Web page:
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Technology Shocks and Monetary policy: Assessing the Fed's Performance

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Author Info

  • Jordi Galí

    (New York University, Universitat Pompeu Fabra, Banco de España)

  • David López-Salido

    (Banco de España)

  • Javier Vallés

    (Banco de España)

Abstract

The purpose of the present paper is twofold. First, we characterize de Fed's systematic response to technology shocks and its implications for US output, hours and inflation. Second we evaluate the extent to which that responses can be accounted for by a simple monetary policy rule in the context of a standard business cycle model with sticky prices.

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File URL: http://www.bde.es/f/webbde/SES/Secciones/Publicaciones/PublicacionesSeriadas/DocumentosTrabajo/00/Fic/dt0013e.pdf
File Function: First version, 2000
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Bibliographic Info

Paper provided by Banco de Espa�a in its series Banco de Espa�a Working Papers with number 0013.

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Length: 22 pages
Date of creation: 2000
Date of revision:
Handle: RePEc:bde:wpaper:0013

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Keywords: monetary policy; technological change; inflation;

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  1. Ben S. Bernanke & Ilian Mihov, 1995. "Measuring monetary policy," Working Papers in Applied Economic Theory 95-09, Federal Reserve Bank of San Francisco.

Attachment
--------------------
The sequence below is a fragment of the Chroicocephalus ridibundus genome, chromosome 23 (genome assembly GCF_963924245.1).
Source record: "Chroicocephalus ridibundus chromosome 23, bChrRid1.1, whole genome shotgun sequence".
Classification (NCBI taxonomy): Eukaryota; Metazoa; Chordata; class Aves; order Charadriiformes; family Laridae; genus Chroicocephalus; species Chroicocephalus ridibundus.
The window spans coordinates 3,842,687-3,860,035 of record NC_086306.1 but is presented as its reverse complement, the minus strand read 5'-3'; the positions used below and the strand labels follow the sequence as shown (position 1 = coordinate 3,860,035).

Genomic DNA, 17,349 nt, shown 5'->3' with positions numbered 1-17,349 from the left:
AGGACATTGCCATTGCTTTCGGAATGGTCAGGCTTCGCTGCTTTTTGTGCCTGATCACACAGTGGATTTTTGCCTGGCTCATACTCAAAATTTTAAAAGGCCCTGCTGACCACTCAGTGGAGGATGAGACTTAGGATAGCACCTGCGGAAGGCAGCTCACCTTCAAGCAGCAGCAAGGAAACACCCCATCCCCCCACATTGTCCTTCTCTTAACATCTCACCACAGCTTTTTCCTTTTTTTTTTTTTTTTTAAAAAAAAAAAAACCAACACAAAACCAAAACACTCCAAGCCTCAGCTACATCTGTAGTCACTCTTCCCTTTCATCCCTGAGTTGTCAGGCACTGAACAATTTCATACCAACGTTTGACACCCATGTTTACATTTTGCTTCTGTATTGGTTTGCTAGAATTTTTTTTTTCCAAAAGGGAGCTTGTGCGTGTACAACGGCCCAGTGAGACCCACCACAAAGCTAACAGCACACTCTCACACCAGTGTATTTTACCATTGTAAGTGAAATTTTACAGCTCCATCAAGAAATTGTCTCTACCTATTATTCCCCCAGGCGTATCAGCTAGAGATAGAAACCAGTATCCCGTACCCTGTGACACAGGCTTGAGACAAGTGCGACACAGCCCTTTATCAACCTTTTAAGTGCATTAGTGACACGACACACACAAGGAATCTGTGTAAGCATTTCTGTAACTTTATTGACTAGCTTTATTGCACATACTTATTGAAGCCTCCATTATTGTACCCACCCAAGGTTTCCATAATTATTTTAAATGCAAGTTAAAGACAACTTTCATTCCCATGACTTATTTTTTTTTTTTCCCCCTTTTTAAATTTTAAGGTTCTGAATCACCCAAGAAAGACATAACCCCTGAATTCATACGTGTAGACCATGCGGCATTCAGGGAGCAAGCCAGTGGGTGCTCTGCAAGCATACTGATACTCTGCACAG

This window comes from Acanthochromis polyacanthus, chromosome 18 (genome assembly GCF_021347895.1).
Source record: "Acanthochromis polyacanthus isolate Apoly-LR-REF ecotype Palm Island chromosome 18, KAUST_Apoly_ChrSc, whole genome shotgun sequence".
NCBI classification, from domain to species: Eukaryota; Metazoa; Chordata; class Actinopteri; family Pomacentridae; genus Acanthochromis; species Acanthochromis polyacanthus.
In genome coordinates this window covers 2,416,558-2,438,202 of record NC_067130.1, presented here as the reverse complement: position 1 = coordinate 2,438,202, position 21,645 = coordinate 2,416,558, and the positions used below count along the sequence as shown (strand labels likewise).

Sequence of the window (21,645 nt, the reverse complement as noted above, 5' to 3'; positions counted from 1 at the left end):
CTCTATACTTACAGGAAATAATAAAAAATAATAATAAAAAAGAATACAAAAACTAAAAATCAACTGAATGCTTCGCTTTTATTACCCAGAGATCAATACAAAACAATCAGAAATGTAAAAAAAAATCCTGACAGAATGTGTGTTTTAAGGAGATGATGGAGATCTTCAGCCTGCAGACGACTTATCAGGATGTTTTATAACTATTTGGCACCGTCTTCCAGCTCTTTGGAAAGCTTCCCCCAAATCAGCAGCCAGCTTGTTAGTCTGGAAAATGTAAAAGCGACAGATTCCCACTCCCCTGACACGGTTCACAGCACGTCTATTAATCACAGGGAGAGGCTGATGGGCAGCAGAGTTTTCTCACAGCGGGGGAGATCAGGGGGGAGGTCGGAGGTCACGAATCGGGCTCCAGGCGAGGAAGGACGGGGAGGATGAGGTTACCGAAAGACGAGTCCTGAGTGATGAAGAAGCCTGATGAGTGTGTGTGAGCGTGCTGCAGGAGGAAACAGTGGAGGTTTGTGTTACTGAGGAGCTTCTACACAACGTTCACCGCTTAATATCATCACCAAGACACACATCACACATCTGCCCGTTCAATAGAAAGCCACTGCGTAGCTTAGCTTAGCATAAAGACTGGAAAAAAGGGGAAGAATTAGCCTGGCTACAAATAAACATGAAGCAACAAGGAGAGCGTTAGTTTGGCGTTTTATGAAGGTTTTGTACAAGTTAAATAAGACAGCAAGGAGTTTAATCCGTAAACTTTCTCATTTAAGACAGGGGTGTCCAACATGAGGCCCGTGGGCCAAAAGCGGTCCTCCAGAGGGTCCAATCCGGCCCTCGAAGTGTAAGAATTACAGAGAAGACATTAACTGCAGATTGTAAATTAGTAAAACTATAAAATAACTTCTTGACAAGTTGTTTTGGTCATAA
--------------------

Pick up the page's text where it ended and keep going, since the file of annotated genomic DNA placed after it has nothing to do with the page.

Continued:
2. James Bullard & Kaushik Mitra, 2002. "Learning about monetary policy rules," Working Papers 2000-001, Federal Reserve Bank of St. Louis.
  3. Michael Woodford, 1996. "Control of the Public Debt: A Requirement for Price Stability?," NBER Working Papers 5684, National Bureau of Economic Research, Inc.
  4. Javier Andrés & J. David López-Salido & Javier Vallés, 1999. "Intertemporal Substitution and the Liquidity Effect in a Sticky Price Model," Banco de Espa�a Working Papers 9919, Banco de Espa�a.
  5. Ellen R. McGrattan, 1999. "Predicting the effects of Federal Reserve policy in a sticky-price model: an analytical approach," Working Papers 598, Federal Reserve Bank of Minneapolis.
  6. Julio J. Rotemberg & Michael Woodford, 1998. "Interest-Rate Rules in an Estimated Sticky Price Model," NBER Working Papers 6618, National Bureau of Economic Research, Inc.
  7. Miles S. Kimball & John G. Fernald & Susanto Basu, 2006. "Are Technology Improvements Contractionary?," American Economic Review, American Economic Association, vol. 96(5), pages 1418-1448, December.
  8. Woodford Michael, 2002. "Inflation Stabilization and Welfare," The B.E. Journal of Macroeconomics, De Gruyter, vol. 2(1), pages 1-53, February.
  9. Richard Clarida & Jordi Galí & Mark Gertler, 2000. "Monetary Policy Rules And Macroeconomic Stability: Evidence And Some Theory," The Quarterly Journal of Economics, MIT Press, vol. 115(1), pages 147-180, February.
  10. Javier Andrés & J. David López-Salido & Javier Vallés, 1999. "Intertemporal Substitution and the Liquidity Effect in a Sticky Price Model," Banco de Espa�a Working Papers 9919, Banco de Espa�a.
  11. Calvo, Guillermo A., 1983. "Staggered prices in a utility-maximizing framework," Journal of Monetary Economics, Elsevier, vol. 12(3), pages 383-398, September.
  12. Taylor, John B., 1993. "Discretion versus policy rules in practice," Carnegie-Rochester Conference Series on Public Policy, Elsevier, vol. 39(1), pages 195-214, December.
  13. Yun, Tack, 1996. "Nominal price rigidity, money supply endogeneity, and business cycles," Journal of Monetary Economics, Elsevier, vol. 37(2-3), pages 345-370, April.
  14. Marvin Goodfriend & Robert G. King, 2001. "The Case for Price Stability," NBER Working Papers 8423, National Bureau of Economic Research, Inc.
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